Our antidepressants impact the behavior of marine fauna

Do you know what fluoxetine is? This is a very famous psychoactive agent found in the drug Prozac. Those who have flirted with depression know that it is a drug designed to fight this illness.

Prozac was launched in the United States in 1988 and became a generic drug in 2001. Currently, Prozac is among the best-selling prescription drugs in the world, with 25 million prescriptions in the United States, in 2018 alone.

We dump some of our medicine into the world’s oceans

Other important information, did you know that most drugs are only partially absorbed by our body? Antidepressants like Prozac, which contains fluoxetine, are one of them. What the body does not absorb ends up being flushed down the toilet, which then goes down the sewers.

Eventually, anything that wastewater treatment and treatment plants can’t deal with ends up being released into the ocean and, as Science Alert puts it, “is unknowingly prescribed to the marine life that lives there.” But how serious is this exposure of marine species to our drugs? A team of scientists led by evolutionary ecologist Giovanni Polverino from the University of Western Australia wanted to respond.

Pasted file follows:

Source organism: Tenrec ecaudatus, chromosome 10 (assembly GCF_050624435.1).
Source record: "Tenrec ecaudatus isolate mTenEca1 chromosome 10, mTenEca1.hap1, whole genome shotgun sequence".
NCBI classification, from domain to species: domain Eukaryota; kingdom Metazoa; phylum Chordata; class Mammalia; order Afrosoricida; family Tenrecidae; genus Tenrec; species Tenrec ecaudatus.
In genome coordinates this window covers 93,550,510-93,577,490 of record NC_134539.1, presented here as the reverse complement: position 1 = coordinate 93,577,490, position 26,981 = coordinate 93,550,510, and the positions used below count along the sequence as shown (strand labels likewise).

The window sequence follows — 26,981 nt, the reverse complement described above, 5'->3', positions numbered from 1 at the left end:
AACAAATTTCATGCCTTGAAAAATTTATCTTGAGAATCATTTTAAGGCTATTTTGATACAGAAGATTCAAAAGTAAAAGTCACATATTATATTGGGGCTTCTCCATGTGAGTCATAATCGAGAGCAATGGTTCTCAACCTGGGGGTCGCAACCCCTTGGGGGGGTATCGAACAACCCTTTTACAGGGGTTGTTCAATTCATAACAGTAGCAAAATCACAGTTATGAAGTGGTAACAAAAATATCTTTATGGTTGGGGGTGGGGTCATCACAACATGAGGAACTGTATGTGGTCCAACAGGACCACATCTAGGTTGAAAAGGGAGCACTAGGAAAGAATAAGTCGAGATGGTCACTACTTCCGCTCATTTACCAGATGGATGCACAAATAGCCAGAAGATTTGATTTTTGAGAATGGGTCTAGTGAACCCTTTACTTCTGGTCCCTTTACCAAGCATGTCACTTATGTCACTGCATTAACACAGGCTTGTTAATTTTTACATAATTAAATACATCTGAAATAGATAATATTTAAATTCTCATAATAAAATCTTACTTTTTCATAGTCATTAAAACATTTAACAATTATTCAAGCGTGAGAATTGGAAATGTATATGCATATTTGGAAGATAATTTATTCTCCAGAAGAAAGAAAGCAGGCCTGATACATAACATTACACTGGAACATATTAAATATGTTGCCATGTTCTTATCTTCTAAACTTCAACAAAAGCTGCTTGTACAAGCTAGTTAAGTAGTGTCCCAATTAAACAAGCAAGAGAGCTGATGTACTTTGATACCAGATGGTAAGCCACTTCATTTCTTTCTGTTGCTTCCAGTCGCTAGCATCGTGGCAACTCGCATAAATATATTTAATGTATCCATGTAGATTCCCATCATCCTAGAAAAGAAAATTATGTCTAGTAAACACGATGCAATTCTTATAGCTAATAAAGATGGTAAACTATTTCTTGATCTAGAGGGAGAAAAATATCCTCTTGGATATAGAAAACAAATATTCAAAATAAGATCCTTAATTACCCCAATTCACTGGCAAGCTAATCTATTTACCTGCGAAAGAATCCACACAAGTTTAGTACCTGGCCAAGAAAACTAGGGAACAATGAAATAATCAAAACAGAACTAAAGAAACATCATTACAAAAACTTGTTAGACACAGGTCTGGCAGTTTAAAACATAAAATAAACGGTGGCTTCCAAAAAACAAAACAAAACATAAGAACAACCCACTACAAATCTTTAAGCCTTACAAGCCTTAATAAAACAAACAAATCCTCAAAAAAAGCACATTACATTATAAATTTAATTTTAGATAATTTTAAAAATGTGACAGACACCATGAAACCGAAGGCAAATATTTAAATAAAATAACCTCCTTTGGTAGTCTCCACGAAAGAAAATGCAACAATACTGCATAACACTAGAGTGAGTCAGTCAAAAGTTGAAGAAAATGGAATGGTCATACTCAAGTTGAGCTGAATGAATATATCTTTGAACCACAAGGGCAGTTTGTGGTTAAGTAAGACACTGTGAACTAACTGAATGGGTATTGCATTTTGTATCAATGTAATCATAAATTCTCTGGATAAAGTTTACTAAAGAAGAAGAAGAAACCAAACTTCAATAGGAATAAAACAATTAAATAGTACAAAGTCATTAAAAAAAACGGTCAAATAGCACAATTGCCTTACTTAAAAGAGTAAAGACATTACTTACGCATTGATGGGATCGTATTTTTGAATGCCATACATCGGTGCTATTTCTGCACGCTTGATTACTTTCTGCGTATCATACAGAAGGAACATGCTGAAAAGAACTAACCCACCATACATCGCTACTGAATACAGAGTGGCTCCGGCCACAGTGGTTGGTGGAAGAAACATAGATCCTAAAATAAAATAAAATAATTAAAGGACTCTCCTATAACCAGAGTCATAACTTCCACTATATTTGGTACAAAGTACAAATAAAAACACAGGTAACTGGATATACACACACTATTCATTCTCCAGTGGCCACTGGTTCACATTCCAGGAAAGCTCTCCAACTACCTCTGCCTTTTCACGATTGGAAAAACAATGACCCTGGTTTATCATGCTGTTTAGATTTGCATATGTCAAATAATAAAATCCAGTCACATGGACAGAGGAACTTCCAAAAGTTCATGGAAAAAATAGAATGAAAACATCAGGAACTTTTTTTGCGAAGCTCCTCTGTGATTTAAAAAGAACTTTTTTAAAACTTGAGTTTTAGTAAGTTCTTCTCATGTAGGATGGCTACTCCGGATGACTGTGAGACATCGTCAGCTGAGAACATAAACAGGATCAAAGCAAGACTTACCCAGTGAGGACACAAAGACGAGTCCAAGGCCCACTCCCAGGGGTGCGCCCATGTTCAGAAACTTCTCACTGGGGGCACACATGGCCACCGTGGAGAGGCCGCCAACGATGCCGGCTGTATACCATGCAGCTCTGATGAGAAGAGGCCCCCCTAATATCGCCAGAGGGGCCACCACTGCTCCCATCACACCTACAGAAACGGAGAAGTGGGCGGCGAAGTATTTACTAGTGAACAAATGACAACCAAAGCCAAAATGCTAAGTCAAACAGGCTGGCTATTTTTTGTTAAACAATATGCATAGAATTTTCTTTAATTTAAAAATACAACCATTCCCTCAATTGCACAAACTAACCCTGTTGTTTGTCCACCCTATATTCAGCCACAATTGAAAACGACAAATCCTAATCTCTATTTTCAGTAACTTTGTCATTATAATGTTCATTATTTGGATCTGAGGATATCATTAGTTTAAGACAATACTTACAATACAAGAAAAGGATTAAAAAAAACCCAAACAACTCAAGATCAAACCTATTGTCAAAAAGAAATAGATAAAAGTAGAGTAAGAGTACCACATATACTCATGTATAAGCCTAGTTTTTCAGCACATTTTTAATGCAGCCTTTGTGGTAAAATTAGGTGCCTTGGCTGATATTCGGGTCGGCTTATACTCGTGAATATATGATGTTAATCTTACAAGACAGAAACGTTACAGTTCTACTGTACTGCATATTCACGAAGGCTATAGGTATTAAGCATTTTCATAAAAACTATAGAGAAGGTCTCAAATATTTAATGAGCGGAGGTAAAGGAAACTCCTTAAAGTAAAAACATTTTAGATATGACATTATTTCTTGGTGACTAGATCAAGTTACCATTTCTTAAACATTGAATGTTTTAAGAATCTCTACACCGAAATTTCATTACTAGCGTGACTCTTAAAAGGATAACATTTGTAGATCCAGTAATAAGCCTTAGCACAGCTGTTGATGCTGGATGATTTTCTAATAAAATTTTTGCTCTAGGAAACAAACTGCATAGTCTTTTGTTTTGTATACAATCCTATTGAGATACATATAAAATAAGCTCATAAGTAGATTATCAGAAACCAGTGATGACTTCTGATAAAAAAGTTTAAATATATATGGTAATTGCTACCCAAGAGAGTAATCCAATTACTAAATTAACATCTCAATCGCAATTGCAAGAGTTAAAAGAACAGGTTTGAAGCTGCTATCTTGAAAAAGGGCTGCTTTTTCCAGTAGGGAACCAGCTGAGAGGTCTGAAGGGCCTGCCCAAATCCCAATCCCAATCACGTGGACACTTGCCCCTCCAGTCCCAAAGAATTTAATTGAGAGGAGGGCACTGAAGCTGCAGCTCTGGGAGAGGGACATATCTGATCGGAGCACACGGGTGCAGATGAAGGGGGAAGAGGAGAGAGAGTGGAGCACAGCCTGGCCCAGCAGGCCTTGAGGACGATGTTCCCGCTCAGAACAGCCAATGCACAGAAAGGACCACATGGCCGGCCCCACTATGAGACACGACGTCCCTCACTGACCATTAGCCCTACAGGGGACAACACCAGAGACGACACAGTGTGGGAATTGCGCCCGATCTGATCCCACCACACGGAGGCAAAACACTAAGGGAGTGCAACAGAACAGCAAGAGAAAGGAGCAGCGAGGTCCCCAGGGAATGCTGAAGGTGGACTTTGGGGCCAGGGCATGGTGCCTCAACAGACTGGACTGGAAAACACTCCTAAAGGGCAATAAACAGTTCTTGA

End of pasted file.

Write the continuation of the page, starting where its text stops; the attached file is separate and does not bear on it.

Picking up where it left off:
Fish under psychoactive substances lose their individuality.

In their study, published in the Proceedings of The Royal Society B, the scientists say they observed the behavior of several generations of guppies, a species of freshwater fish, that were subjected to low-level concentrations of fluoxetine. And at a high level in the laboratory to obtain information on the behavior of fish living in similar conditions in the oceans.

The Guppy (Poecilia reticulata). Photo credit: Shutterstock / Pavaphon Supanantananont

The result of their study was unequivocal: the fish gradually lost their individuality depending on the level of exposure to the psychoactive. Furthermore, these fish would have also started to act in the same way. If this finding worries scientists, it is because, in the long term, it could endanger the population of marine species by losing their survival instinct and jeopardizing their reproductive capacity and genetic diversity.

Ultimately, antidepressants could harm the reproduction and survival of marine species

Poliverino effectively states that “for fish populations to thrive in the face of environmental change, group members must behave differently from each other.” However, he notes, the study showed that exposure to fluoxetine erodes this behavioral diversity.

The scientists conclude by stating that “the side effects of psychoactive pollutants in wildlife are a growing concern”, but more studies will likely be needed, increasingly extended periods to determine how serious the situation is. In any case, we now know that our medicines represent another great threat to marine species, in addition to other causes of ocean pollution.